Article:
Jonathan Tompson

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  • Temporal Cycle-Consistency Learning

    We introduce a self-supervised representation learning method based on the task of temporal alignment between videos. The method trains a network using temporal cycle consistency (TCC), a differentiable cycle-consistency loss that can be used to find correspondences across time in multiple videos. The resulting per-frame embeddings can be used to align videos by simply matching frames using the nearest-neighbors in the learned embedding space. To evaluate the power of the embeddings, we densely label the Pouring and Penn Action video datasets for action phases. We show that (i) the learned embeddings enable few-shot classification of these action phases, significantly reducing the supervised training requirements; and (ii) TCC is complementary to other methods of self-supervised learning in videos, such as Shuffle and Learn and Time-Contrastive Networks. The embeddings are also used for a number of applications based on alignment (dense temporal correspondence) between video pairs, including transfer of metadata of synchronized modalities between videos (sounds, temporal semantic labels), synchronized playback of multiple videos, and anomaly detection. Project webpage: https://sites.google.com/view/temporal-cycle-consistency .

    04/16/2019 ∙ by Debidatta Dwibedi, et al. ∙ 2 share

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  • Towards Accurate Multi-person Pose Estimation in the Wild

    We propose a method for multi-person detection and 2-D pose estimation that achieves state-of-art results on the challenging COCO keypoints task. It is a simple, yet powerful, top-down approach consisting of two stages. In the first stage, we predict the location and scale of boxes which are likely to contain people; for this we use the Faster RCNN detector. In the second stage, we estimate the keypoints of the person potentially contained in each proposed bounding box. For each keypoint type we predict dense heatmaps and offsets using a fully convolutional ResNet. To combine these outputs we introduce a novel aggregation procedure to obtain highly localized keypoint predictions. We also use a novel form of keypoint-based Non-Maximum-Suppression (NMS), instead of the cruder box-level NMS, and a novel form of keypoint-based confidence score estimation, instead of box-level scoring. Trained on COCO data alone, our final system achieves average precision of 0.649 on the COCO test-dev set and the 0.643 test-standard sets, outperforming the winner of the 2016 COCO keypoints challenge and other recent state-of-art. Further, by using additional in-house labeled data we obtain an even higher average precision of 0.685 on the test-dev set and 0.673 on the test-standard set, more than 5 method on the same dataset.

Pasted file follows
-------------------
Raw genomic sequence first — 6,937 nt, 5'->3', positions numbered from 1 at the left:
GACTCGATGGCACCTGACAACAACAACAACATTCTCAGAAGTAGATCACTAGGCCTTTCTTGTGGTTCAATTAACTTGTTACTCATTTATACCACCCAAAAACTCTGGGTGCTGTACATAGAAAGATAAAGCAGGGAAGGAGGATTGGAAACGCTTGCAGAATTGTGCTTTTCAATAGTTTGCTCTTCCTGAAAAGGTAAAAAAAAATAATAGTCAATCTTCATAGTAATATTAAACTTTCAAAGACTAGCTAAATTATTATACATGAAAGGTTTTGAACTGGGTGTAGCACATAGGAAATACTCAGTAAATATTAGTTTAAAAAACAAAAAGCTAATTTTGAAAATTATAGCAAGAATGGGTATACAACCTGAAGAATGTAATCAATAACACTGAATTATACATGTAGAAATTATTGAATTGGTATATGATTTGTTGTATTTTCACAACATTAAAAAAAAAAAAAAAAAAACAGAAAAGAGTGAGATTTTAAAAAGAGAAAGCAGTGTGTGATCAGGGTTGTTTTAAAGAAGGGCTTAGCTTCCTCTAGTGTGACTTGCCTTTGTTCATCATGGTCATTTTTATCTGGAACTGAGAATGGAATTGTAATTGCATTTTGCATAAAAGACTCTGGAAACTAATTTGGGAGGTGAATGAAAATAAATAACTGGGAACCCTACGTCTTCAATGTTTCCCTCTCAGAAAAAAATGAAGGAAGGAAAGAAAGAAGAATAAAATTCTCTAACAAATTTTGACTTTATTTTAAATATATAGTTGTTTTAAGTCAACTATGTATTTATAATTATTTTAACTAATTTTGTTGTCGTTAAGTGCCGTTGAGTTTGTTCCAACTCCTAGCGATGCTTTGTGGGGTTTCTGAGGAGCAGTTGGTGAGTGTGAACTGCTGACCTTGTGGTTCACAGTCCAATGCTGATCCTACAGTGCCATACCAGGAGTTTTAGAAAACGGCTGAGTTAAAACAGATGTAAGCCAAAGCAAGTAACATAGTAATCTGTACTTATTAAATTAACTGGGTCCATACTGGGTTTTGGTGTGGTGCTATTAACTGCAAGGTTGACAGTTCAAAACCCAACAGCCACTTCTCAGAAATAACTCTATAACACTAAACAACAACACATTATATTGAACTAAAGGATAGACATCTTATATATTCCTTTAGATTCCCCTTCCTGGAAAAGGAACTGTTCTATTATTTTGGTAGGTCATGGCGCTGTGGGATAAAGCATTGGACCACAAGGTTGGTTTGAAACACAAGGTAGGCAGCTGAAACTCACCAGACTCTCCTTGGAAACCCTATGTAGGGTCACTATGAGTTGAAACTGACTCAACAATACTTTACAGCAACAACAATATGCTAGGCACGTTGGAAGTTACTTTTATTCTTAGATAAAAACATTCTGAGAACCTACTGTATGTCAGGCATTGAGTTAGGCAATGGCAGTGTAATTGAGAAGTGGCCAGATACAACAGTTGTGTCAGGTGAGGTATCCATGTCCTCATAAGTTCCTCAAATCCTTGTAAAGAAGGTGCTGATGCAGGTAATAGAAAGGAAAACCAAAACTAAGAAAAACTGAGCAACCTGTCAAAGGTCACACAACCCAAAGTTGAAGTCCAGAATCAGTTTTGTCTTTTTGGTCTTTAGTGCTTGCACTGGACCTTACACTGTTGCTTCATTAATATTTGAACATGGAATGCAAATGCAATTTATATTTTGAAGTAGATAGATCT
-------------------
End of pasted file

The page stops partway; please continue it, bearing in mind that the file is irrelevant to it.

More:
01/06/2017 ∙ by George Papandreou, et al. ∙ 0 share

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  • Accelerating Eulerian Fluid Simulation With Convolutional Networks

    Efficient simulation of the Navier-Stokes equations for fluid flow is a long standing problem in applied mathematics, for which state-of-the-art methods require large compute resources. In this work, we propose a data-driven approach that leverages the approximation power of deep-learning with the precision of standard solvers to obtain fast and highly realistic simulations. Our method solves the incompressible Euler equations using the standard operator splitting method, in which a large sparse linear system with many free parameters must be solved. We use a Convolutional Network with a highly tailored architecture, trained using a novel unsupervised learning framework to solve the linear system. We present real-time 2D and 3D simulations that outperform recently proposed data-driven methods; the obtained results are realistic and show good generalization properties.

    07/13/2016 ∙ by Jonathan Tompson, et al. ∙ 0 share

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  • Unsupervised Feature Learning from Temporal Data